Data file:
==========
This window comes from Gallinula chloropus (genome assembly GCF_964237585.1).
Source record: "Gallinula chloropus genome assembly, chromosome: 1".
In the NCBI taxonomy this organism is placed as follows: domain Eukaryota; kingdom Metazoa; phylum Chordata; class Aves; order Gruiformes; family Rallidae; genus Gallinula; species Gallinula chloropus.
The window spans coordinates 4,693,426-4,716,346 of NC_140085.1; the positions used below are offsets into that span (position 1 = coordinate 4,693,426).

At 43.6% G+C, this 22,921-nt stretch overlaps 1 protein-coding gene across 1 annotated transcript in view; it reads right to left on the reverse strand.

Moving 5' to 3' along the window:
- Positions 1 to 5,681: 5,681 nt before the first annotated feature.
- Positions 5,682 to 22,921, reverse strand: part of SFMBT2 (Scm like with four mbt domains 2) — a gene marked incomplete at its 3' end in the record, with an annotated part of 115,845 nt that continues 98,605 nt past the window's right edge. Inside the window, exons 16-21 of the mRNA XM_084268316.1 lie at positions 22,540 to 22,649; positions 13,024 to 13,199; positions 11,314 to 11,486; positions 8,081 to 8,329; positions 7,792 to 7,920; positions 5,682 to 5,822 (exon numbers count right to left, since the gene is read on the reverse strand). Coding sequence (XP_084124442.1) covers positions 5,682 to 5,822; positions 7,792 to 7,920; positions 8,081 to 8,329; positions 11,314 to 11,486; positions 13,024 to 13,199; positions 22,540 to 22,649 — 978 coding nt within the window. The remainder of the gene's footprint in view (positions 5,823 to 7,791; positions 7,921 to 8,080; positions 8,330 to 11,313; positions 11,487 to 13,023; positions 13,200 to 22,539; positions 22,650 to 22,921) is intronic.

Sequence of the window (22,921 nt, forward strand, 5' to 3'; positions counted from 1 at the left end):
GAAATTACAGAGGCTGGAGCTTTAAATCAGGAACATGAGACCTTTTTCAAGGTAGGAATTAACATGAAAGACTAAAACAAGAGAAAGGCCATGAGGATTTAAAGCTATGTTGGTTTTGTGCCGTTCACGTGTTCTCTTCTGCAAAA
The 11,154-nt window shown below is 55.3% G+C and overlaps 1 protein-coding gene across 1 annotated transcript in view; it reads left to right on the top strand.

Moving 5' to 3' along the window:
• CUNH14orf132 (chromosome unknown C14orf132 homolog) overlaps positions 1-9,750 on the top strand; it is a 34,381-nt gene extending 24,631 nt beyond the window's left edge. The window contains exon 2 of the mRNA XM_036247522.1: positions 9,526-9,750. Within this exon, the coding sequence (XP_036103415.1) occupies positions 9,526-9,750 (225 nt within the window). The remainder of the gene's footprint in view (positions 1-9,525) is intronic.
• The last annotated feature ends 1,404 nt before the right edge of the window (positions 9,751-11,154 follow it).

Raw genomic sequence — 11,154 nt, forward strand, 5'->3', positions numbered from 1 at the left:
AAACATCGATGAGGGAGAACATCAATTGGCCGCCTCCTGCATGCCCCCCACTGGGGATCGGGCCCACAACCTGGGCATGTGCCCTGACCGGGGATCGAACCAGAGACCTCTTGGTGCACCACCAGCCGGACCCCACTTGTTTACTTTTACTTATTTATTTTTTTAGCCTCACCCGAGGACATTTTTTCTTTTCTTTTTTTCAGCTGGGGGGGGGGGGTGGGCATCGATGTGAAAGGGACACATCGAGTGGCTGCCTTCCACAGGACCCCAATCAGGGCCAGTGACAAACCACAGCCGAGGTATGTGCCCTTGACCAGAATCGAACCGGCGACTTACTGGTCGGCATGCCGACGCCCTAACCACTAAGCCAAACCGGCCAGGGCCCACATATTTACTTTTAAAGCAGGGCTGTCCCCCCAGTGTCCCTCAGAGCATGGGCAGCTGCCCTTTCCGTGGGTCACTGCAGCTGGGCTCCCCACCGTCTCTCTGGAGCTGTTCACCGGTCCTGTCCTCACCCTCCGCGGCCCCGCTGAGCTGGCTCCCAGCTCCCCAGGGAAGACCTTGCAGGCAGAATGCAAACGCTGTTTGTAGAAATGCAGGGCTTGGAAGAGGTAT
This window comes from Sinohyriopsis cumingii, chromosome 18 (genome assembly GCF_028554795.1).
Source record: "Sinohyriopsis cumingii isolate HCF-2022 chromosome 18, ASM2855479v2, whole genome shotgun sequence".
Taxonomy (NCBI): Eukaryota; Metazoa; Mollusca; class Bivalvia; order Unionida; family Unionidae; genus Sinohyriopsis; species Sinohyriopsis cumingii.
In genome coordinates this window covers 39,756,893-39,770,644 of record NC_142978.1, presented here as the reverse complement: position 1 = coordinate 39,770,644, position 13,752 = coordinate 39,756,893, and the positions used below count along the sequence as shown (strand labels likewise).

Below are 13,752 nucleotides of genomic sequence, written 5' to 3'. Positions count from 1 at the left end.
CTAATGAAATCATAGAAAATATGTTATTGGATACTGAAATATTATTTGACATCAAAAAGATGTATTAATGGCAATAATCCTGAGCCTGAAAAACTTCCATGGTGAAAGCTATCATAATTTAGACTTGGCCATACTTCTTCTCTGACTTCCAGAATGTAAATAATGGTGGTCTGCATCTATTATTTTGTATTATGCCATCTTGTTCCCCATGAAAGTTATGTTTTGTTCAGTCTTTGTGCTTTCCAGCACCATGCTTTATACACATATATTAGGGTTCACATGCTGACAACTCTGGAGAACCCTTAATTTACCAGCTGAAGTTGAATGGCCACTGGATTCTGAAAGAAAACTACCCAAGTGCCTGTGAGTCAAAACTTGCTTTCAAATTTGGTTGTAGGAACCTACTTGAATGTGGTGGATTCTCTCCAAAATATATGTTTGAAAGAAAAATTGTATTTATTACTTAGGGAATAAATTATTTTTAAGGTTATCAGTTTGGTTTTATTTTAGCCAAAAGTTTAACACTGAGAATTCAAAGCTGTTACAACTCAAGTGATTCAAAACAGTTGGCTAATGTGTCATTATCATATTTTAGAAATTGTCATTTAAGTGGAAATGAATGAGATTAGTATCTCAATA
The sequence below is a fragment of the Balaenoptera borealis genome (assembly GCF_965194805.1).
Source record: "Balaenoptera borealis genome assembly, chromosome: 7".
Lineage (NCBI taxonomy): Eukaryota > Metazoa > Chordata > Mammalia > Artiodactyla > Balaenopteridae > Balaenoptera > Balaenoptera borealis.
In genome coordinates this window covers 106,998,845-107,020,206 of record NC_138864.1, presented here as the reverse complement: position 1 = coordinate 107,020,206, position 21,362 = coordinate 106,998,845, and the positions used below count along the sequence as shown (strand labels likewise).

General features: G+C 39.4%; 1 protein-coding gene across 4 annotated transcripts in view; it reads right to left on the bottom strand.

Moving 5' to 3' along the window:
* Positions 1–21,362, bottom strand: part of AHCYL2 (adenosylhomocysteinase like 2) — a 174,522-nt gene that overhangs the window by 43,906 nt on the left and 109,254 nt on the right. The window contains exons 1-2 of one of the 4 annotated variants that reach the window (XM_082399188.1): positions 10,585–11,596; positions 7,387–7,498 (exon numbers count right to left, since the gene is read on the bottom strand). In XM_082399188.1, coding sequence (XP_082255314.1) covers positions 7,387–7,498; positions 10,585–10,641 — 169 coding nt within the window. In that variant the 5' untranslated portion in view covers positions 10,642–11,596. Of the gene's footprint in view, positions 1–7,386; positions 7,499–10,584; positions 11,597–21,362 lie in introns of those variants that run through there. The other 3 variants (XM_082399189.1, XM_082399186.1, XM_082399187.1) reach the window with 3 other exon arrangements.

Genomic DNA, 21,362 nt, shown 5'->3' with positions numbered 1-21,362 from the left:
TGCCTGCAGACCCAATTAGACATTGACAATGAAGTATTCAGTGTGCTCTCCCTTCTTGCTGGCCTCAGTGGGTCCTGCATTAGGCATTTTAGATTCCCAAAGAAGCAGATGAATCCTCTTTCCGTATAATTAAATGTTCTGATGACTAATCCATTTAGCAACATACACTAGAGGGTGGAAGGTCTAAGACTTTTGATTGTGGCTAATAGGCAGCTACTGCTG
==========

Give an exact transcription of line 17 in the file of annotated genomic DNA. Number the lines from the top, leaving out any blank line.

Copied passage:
This window comes from Sinohyriopsis cumingii, chromosome 18 (genome assembly GCF_028554795.1).